• Selma Interpretive Center

    The Selma Interpretive Center serves as a welcome center for the Selma to Montgomery National Historic Trail and is located at the foot of the Edmund Pettus Bridge. Visitors can explore exhibits and a bookstore dedicated to telling the story of the movement.

  • Dexter Avenue King Memorial Baptist Church, Montgomery

    This red-brick church, adjacent to the State Capitol, is where Dr. Martin Luther King Jr. was propelled into the national spotlight as the leader of the Civil Rights Movement. Sitting in the midst of the only church where he served as full time pastor (1954-1960), you’ll find yourself humbled as you listen to knowledgeable guides share stories about the inspirational young minister from Atlanta and the strategic planning behind the 381-day Montgomery Bus Boycott. A mural in the basement of the church depicts scenes of Dr. King’s journey from Montgomery, where he spearheaded the boycott, to Memphis, where he ultimately lost his life on April 4, 1968.

  • First Baptist Church, Montgomery

    First Baptist Church is best remembered for its role in the Civil Rights Movement during the pastorate of the Rev. Ralph D. Abernathy (1952-1961). The church and the parsonage where Abernathy lived were bombed in 1957. On May 21, 1961, the building was besieged for 15 hours by 3,000 whites who threatened to burn it with some 1500 worshipers and activists inside, including Rev. Abernathy, Rev. King, the Rev. Fred Shuttlesworth, and Freedom Riders who had been riding buses throughout the South to protest segregation in interstate bus terminals.

  • Freedom Rides Museum - in the building which was until 1995 the Montgomery Greyhound Bus Statio

    In 1961 groups of volunteers made history by challenging the practice of segregated travel through the South. They called themselves Freedom Riders as they crossed racial barriers in depots and onboard buses. The 1961 Freedom Riders did not begin or end their journey in Montgomery, Alabama, but their arrival changed the city and our nation. Freedom Riders, black and white, male and female, none of them older than 22, stepped off a bus at the Montgomery Greyhound Station on May 20, 1961. They were prepared to meet mob violence with non-violence and courage. They prepared farewell letters and wills. Their goal was to help end racial segregation in public transportation. And they did.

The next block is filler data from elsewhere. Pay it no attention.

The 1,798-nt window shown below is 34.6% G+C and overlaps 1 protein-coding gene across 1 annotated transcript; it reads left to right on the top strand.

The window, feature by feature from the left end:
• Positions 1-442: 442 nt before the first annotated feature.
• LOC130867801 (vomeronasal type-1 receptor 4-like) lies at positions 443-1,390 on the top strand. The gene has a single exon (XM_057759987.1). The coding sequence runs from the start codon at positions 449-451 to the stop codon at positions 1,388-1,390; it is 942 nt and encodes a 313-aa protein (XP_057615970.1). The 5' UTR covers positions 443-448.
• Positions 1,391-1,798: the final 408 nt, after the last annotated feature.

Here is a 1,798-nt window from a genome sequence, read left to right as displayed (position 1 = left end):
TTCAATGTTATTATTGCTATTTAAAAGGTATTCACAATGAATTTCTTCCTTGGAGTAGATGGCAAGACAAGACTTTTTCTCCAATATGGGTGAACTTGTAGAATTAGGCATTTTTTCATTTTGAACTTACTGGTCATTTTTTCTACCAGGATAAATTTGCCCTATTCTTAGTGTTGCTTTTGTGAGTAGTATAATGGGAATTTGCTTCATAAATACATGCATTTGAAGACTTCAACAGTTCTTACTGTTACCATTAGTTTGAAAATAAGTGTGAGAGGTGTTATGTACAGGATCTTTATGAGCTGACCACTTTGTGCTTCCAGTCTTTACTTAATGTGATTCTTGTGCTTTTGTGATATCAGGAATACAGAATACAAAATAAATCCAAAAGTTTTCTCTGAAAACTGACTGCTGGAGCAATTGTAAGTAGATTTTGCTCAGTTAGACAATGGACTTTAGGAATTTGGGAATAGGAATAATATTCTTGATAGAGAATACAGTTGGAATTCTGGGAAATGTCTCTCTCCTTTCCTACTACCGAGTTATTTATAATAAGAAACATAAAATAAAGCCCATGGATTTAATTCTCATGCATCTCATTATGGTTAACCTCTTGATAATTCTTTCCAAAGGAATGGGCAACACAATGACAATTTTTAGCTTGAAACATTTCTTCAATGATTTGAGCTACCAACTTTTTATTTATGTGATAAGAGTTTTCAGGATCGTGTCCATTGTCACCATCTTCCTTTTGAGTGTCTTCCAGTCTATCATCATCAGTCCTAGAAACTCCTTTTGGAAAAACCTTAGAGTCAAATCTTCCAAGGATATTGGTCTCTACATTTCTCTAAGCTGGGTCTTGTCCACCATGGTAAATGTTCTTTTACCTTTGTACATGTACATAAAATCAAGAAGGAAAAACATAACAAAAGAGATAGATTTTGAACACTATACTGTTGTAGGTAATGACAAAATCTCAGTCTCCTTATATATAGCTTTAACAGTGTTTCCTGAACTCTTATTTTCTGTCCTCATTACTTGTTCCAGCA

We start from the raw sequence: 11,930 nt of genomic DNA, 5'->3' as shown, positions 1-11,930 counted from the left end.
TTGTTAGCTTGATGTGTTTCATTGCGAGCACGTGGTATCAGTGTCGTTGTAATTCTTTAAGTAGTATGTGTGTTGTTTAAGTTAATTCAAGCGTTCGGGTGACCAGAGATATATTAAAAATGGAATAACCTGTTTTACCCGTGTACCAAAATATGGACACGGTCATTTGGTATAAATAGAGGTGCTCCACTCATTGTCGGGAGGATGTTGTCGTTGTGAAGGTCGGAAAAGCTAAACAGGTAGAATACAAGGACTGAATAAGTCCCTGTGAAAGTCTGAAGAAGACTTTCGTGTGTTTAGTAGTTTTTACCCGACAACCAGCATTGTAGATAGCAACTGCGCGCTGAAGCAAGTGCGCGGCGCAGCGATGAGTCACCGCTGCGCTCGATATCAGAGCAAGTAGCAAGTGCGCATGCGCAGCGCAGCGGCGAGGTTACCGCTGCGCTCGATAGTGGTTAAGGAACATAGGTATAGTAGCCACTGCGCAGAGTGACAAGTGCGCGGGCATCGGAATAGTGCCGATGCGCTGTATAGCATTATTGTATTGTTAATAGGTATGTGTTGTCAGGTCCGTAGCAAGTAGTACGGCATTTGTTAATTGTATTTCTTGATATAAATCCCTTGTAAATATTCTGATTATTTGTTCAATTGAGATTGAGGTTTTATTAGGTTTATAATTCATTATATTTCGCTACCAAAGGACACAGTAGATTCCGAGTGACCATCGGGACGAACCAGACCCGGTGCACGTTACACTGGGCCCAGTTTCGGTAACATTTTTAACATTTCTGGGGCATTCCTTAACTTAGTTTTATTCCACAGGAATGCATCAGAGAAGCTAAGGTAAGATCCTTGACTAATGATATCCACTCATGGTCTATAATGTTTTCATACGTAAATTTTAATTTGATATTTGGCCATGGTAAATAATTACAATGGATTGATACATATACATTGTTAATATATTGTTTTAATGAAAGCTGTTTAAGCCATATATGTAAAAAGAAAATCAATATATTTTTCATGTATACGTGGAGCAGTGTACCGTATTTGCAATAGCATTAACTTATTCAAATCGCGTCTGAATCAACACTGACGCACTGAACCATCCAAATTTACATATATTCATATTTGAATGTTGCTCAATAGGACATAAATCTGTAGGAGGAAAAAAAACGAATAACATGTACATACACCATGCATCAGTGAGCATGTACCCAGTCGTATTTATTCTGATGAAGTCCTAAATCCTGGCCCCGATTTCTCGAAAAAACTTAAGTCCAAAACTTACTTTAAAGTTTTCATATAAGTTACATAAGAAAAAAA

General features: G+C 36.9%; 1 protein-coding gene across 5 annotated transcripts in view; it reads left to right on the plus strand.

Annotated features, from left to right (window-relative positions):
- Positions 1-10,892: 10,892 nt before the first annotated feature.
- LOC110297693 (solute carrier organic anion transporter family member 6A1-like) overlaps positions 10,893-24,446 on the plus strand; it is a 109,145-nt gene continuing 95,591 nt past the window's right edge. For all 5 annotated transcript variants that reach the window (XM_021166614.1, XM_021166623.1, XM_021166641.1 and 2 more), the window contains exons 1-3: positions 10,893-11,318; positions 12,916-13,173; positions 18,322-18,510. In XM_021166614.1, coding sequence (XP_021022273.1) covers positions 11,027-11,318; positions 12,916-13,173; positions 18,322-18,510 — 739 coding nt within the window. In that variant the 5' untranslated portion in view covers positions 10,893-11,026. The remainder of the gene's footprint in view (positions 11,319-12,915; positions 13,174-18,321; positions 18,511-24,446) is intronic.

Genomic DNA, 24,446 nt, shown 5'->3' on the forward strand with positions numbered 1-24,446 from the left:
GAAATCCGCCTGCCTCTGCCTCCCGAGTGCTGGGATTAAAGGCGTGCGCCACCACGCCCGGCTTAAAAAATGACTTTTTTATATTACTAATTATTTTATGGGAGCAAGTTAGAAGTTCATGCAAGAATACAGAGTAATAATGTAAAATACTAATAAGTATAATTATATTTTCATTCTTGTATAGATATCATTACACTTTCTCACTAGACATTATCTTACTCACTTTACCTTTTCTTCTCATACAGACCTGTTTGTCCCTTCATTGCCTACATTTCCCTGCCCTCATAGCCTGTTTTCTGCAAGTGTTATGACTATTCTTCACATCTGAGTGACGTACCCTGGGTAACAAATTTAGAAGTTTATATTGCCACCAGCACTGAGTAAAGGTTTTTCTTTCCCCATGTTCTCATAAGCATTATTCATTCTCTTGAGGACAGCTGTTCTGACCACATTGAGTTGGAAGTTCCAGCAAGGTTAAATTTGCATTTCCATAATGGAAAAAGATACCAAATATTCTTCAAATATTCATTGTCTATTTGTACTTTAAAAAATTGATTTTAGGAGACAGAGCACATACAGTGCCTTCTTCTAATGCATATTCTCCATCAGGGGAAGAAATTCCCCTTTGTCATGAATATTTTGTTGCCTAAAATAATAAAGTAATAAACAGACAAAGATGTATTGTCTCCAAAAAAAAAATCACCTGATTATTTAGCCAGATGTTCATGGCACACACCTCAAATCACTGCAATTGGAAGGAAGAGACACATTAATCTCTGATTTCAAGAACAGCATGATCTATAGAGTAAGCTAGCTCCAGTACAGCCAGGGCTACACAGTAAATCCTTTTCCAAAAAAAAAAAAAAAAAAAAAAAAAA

• Mt. Gillard Baptist Church, White Hall

    Though rarely recognized for its involvement, Mt. Gillard was the first church in Lowndes County to permit mass meetings during the Civil Rights Movement. Today, it continues to host civil rights meetings and activities, and stands in the community as a landmark in the struggle for freedom.

  • Brown Chapel, Selma

    Played a pivotal role in the events that led to the passage of the Voting Rights Act of 1965. The church was the site of numerous mass meetings and served as a staging ground for the voting rights marches, the most violent of which occurred on March 7, 1965. During this event, now known as “Bloody Sunday,” a group of 600 marchers attempted to march to the State Capitol in Montgomery to protest the brutal killing of activist Jimmie Lee Jackson of Marion and to gain passage for the voting rights act. The marchers were forced back to the church after being beaten on Selma’s Edmund Pettus Bridge by state troopers, sprayed with tear gas and run down by sheriff deputies on horseback.

  • First Baptist, Selma

    One of the first churches in the area to host meetings held by the Dallas County Voter League, the Student Nonviolent Coordinating Committee (SNCC) and the Southern Christian Leadership Conference. A few days before the Selma-to-Montgomery March that began on March 21, 1965 and successfully ended at the State Capitol in Montgomery on March 25, hundreds of demonstrators, black and white, filtered into First Baptist eager to be examined by physicians and sign up for the 54-mile march to Montgomery or simply lend their support to those who would be participating.

  • 16th Street Baptist Church, Birmingham

    Organized in 1873 as the First Colored Baptist Church, Sixteenth Street was the first black congregation in Birmingham. The present church, completed in 1911, became the site of mass meetings in 1963 which resulted in citizen protests as well as police retaliation and brutality. During this period of grave unrest, Dr. King, Rev. Shuttlesworth, and other clergy provided inspirational leadership to the marchers, many of whom were children. On Sunday, September 15, 1963, the church became known around the world when a bomb exploded under the steps, killing four young girls preparing for Sunday School and injuring more than 20 other members. The horrendous events that took place at the church that day, coupled with violence in other parts of the city, forced white leaders to confront Birmingham’s decades-old racist reputation.

  • Birmingham Civil Rights Institute

    Pays homage to the movement and depicts the many struggles through artifacts, photos and interactive exhibits.

  • Bethel Baptist Church, Birmingham

    Located in Birmingham’s Collegeville neighborhood, was built in 1926. It served as headquarters for the Alabama Christian Movement for Human Rights (ACMHR) from 1956 to 1961. Led by the Rev. Fred Shuttlesworth, the organization focused on legal and nonviolent direct action against segregated accommodations, transportation, schools and employment discrimination. Shuttlesworth served as pastor of Bethel from 1953 to 1961. The church buildings were bombed on three separate occasions, first on December 25, 1956, again on June 29, 1958, and lastly on December 14, 1962. The congregation eventually moved to a new sanctuary a block away.